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Privacy rules in a global world - do's, don'ts and best practices. Takeaways from the Beltug N-sight of 23 October 2018


Privacy and GDPR rules are complex for all companies– and even more so for companies with an international focus and activity. This session was specifically set up for those enterprises. We first zoomed in on the many challenges they face, then heard from legal experts about how to tackle some of the questions. The presentations from the event are available, exclusively for Beltug members (after login).

 

 

GDPR challenges for Barco

 

Katrien Martens, Legal Counsel & DPO, opened the afternoon with her experiences and best practices at Barco. Awareness is key for the GDPR-scene, she stated.  Employees must have at least some basic awareness about privacy and GDPR rules.  In Europe this is the case, but not abroad. Companies need to build awareness for all employees, including blue collar staff and overseas colleagues.  So Barco undertook a highly interactive and active training program, packed with examples. This training was customised to specific target audience: for example, sales and marketing training was based on do's and don'ts, and was quite ‘crisp’.

 

'Consent in the marketing process' was a complex concept.  Mapping the dataflow within the company was helpful, to define the ways information enters the company and to mould the consent process based on the correct legal ground and legitimate interest. When doing this, however, it’s important to look at your database, she advised, and to involve marketing in this exercise.  A marketing automation tool supports the application of do's and don'ts for sales and marketing and can help applying the GDPR guidelines. (Have a look at slide 3 for more details.)

 

Barco has quite a few key- and core suppliers; these need to comply with the new data protection clauses in their contracts. Katrien adds, "Suppliers are considered as data processors; we have found the Beltug CSP questionnaire for GDPR [+ link to page] very helpful when dealing with cloud providers."

 

For 'Privacy by Design', Barco built a checklist for product managers and engineers to use in the early stages of designing a new product.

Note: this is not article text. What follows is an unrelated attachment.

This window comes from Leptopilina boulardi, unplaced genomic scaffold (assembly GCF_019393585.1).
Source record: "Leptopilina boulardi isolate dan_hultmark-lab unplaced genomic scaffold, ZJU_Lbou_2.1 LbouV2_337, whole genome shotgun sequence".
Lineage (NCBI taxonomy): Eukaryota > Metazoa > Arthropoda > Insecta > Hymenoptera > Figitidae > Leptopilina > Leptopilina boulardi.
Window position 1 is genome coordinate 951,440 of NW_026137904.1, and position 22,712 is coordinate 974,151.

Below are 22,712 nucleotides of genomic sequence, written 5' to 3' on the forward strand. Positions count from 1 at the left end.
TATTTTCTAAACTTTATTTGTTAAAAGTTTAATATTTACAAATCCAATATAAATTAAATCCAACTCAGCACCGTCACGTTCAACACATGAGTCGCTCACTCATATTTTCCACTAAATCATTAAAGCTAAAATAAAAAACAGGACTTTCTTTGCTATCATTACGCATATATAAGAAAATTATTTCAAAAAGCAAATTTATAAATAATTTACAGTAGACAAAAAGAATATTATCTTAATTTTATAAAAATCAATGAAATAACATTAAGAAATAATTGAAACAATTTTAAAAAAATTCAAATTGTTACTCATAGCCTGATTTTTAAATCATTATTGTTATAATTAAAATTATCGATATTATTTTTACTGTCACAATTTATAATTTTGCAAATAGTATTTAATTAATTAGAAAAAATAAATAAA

Complying with the GDPR in an international context

 

Next, we moved to the legal perspective.  Peter Van Dyck, partner at Allen & Overy, emphasised that the GDPR does apply to non-EU companies.  'Who does the processing' is less important than 'who the processing is for'.  If these activities involve EU entities, the GDPR rules apply (slide 4 has more examples). The conclusion is that non-EU companies must comply with all GDPR obligations.

 

For companies that are active within multiple EU countries (EU multinationals), the identitification of the lead data protection authority is not just academic: it can influence processes a lot.  More key considerations:

(See slide 8).

 

For international data transfers within the European Economic Area (EEA), there are no additional rules, Peter confirmed.  But when transferring outside the EEA, companies need to differentiate between countries with or without an adequate level of protection.  (Slide 10 shows which countries have an adequate level of protection). For the US, only companies that have adopted the Privacy Shield, are considered to offer an adequate level.

 

To conclude, Peter addressed the possibility of a hard Brexit and its consequences:

 

Cross-border data transfers

 

Bastiaan Bruyndonckx, Partner at Lydian then carried on with the legal aspects, delving into the key issue of the transfer of personal data. He provided an overview of the various transfer mechanisms possible (slide 4), and first focussed on the mechanism of appropriate safeguards:

 (More detail on each can be found in slides 7 to 11.)

 

To conclude, Bastiaan looked at derogations:  mechanisms that allow you to transfer data to non-EEA countries, even if the general mechanisms don't apply to you.  This is the case when:

 

Of course, all these exceptions are subject to a strict interpretation.

 

One final exception can be a compelling legitimate interest - but under very strict circumstances (see slide 16 for the details).

 

Bastiaan wrapped up with a to-do list for companies:

 

 

 

 

 

 

 

 

 

 

 

 

 

 



 

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